fly secrets set -a my-autoscaler --stage FAS_API_TOKEN="FlyV1 ..."

Next, set the organization name and application wildcard in your fly.toml config:


Then use $APP_NAME or ${APP_NAME} in your Prometheus query to identify the current application being scaled:

FAS_PROMETHEUS_QUERY = "sum(queue_depth{app='$APP_NAME'})"

You can find a working example of multi-application scaling in the fly-autoscaler-multiapp-example repository.

Scale based on pending Temporal work

The Temporal metrics collector periodically checks for the total number of workflows in a “running” state. By default, it will check every 15 seconds.

You can connect to your Temporal namespace using the FAS_TEMPORAL_ environment variables. For example:

FAS_TEMPORAL_NAMESPACE = 'mynamespace.lyeth'

FAS_APP_NAME = "my-target-app"
FAS_CREATED_MACHINE_COUNT="workflow_count / 10"

In the example above the autoscaler is set up to create or destroy Machines for an app that can handle up to 10 workflows at a time (based on the current workflow count) with: FAS_CREATED_MACHINE_COUNT="workflow_count / 10. If you want to ensure you don’t exceed a specific number of Machines, then you can use a min() expression to cap it: FAS_CREATED_MACHINE_COUNT="min(50, workflow_count / 10). This ensures that no more than 50 Machines get created, regardless of how many workflows are executing.

You’ll also need to load the certificate and key data as secrets from your ca.pem and ca.key files:

fly secrets set --stage FAS_TEMPORAL_CERT_DATA="$(<ca.pem)"
fly secrets set --stage FAS_TEMPORAL_KEY_DATA="$(<ca.key)"

You can find a full working example of Temporal autoscaling in our fly-autoscaler-temporal-example repository.

Configuration reference

The quickstart describes how to configure the autoscaler with environment variables. You can also configure the autoscaler with a YAML config file if you don’t want to use environment variables or if you want to configure more than one metric collector.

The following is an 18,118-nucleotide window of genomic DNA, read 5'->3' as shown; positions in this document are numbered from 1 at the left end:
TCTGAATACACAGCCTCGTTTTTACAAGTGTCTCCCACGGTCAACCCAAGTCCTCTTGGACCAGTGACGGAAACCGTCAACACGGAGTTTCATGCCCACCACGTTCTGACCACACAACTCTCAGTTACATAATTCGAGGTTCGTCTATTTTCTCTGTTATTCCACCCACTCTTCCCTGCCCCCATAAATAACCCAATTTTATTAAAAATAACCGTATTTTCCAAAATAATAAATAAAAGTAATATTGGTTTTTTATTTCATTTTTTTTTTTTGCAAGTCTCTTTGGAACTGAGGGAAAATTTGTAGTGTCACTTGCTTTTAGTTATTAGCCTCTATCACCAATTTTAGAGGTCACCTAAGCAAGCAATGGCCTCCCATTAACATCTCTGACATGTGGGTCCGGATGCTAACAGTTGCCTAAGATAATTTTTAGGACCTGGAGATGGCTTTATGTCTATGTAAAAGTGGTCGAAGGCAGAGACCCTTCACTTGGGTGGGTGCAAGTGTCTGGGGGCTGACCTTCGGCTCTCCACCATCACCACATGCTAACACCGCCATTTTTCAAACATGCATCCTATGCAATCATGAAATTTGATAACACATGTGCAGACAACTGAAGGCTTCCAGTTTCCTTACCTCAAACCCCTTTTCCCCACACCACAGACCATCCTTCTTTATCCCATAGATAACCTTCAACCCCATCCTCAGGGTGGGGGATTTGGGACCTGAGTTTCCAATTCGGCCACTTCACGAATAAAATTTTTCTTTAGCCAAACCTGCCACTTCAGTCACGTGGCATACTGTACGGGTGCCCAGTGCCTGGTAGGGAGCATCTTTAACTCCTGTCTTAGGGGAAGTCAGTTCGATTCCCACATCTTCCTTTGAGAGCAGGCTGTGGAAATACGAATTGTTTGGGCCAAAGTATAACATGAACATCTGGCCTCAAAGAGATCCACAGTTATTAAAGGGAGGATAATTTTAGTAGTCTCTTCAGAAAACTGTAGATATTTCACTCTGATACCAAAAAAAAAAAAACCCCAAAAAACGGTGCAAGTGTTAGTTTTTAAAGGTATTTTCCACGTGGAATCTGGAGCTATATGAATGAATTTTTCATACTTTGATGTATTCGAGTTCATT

See the reference fly-autoscaler.yml file for an example and more details.

Autoscaler config

  • FAS_APP_NAME: The name of the target app to scale.
  • FAS_CREATED_MACHINE_COUNT: An Expr expression to calculate the number of Machines to create or destroy.
  • FAS_STARTED_MACHINE_COUNT: An Expr expression to calculate the number of Machines to stop or start.

Prometheus collector

  • FAS_PROMETHEUS_ADDRESS: The URL of the Prometheus endpoint to query.
  • FAS_PROMETHEUS_METRIC_NAME: The local variable name that the metric result will be stored as.
  • FAS_PROMETHEUS_QUERY: The Prometheus query to run.

Temporal collector

  • FAS_TEMPORAL_ADDRESS: The URL of the Temporal endpoint to query.
  • FAS_TEMPORAL_METRIC_NAME: The local variable name that the metric result will be stored as.
  • FAS_TEMPORAL_NAMESPACE: The Temporal namespace name.
  • FAS_TEMPORAL_CERT_DATA: The namespace CA certificate data (ca.pem).
  • FAS_TEMPORAL_KEY_DATA: The namespace CA key data (ca.key).